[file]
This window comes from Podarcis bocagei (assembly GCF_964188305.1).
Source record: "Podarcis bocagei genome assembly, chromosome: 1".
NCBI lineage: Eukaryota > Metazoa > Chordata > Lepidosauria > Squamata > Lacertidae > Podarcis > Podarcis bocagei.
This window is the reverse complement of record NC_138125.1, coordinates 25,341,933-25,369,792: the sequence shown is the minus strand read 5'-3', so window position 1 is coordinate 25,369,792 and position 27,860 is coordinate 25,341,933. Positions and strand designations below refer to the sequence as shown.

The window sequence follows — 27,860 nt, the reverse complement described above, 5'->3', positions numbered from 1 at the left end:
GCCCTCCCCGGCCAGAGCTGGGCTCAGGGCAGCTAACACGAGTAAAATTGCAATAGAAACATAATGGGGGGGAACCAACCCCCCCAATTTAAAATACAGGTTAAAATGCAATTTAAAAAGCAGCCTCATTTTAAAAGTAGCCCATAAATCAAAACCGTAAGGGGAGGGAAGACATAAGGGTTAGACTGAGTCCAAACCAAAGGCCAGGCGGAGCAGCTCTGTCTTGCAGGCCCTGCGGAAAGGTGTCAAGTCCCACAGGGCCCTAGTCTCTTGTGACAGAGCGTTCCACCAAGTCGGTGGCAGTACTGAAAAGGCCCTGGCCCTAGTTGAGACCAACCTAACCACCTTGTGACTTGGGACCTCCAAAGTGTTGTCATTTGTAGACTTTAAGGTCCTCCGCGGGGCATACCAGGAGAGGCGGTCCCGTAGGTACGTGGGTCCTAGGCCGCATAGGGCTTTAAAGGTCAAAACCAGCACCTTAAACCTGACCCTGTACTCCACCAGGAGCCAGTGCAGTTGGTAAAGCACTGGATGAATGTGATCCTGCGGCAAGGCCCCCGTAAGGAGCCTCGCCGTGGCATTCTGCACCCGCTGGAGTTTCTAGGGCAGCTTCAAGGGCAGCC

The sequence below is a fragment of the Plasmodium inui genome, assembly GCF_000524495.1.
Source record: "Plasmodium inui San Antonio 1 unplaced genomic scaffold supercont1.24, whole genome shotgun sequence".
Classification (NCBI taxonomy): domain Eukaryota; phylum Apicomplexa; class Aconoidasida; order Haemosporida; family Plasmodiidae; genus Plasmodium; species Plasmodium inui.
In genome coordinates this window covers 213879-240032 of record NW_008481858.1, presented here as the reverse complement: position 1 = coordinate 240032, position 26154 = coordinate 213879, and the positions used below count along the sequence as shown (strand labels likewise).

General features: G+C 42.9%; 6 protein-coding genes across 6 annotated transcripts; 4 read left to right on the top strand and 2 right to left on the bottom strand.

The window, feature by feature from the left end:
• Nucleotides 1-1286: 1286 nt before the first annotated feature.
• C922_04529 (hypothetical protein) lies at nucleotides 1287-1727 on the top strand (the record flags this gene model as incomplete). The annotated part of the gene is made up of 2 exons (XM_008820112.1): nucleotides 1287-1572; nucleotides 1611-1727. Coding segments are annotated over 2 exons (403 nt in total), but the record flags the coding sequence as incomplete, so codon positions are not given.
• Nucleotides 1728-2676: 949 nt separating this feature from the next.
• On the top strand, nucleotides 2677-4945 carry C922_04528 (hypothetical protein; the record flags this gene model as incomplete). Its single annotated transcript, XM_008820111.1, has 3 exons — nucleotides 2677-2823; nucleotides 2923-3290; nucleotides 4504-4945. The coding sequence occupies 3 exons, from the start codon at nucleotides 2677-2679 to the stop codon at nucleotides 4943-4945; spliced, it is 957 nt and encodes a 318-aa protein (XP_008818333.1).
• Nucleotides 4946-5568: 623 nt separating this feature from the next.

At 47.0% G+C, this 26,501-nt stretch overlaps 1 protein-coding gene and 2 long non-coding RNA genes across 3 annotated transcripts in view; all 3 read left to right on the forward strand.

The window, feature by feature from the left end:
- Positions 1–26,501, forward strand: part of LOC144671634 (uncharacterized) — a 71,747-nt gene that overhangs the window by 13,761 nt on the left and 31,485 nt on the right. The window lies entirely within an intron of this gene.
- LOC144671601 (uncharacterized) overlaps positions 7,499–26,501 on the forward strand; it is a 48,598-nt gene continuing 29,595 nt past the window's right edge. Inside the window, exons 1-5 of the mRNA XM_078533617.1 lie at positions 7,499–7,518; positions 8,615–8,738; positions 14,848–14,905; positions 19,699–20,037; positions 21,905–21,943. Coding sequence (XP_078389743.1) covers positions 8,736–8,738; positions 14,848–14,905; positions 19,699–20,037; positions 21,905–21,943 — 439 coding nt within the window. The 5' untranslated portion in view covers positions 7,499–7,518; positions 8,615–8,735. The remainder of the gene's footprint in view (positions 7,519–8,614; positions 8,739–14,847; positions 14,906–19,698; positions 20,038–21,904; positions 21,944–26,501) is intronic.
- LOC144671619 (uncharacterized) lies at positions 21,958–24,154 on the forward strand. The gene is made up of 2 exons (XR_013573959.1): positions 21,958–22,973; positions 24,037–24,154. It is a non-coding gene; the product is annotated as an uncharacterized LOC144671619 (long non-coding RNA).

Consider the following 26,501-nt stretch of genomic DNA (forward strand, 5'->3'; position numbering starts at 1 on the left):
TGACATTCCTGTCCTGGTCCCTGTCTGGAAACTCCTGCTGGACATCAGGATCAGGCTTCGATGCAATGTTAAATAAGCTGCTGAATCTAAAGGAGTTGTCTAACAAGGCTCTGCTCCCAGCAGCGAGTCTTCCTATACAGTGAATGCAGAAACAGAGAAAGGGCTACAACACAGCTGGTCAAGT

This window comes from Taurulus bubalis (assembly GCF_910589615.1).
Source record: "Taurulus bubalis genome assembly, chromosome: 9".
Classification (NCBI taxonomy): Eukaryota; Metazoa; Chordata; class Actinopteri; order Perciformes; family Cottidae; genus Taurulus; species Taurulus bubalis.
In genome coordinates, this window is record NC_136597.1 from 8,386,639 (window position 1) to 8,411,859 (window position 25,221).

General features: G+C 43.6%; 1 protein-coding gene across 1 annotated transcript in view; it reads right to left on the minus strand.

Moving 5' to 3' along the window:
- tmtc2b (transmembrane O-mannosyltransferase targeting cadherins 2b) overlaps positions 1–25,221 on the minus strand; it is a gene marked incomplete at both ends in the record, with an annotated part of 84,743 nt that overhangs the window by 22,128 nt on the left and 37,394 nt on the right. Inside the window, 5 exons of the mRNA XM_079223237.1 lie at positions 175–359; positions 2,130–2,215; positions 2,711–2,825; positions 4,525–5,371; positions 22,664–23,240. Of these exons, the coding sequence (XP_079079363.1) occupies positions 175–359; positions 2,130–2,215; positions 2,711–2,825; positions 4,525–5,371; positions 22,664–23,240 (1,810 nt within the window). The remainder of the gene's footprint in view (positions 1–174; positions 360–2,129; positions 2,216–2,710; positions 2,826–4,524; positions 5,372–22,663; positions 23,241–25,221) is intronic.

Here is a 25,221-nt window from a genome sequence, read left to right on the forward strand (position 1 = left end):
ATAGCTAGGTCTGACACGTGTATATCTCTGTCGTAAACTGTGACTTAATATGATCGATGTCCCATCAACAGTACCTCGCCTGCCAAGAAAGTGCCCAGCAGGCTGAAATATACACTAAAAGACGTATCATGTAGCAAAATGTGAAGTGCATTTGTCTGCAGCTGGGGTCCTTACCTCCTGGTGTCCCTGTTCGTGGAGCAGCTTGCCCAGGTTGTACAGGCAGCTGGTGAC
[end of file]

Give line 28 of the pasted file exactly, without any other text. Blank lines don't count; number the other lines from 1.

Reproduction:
In genome coordinates, this window is record NC_136597.1 from 8,386,639 (window position 1) to 8,411,859 (window position 25,221).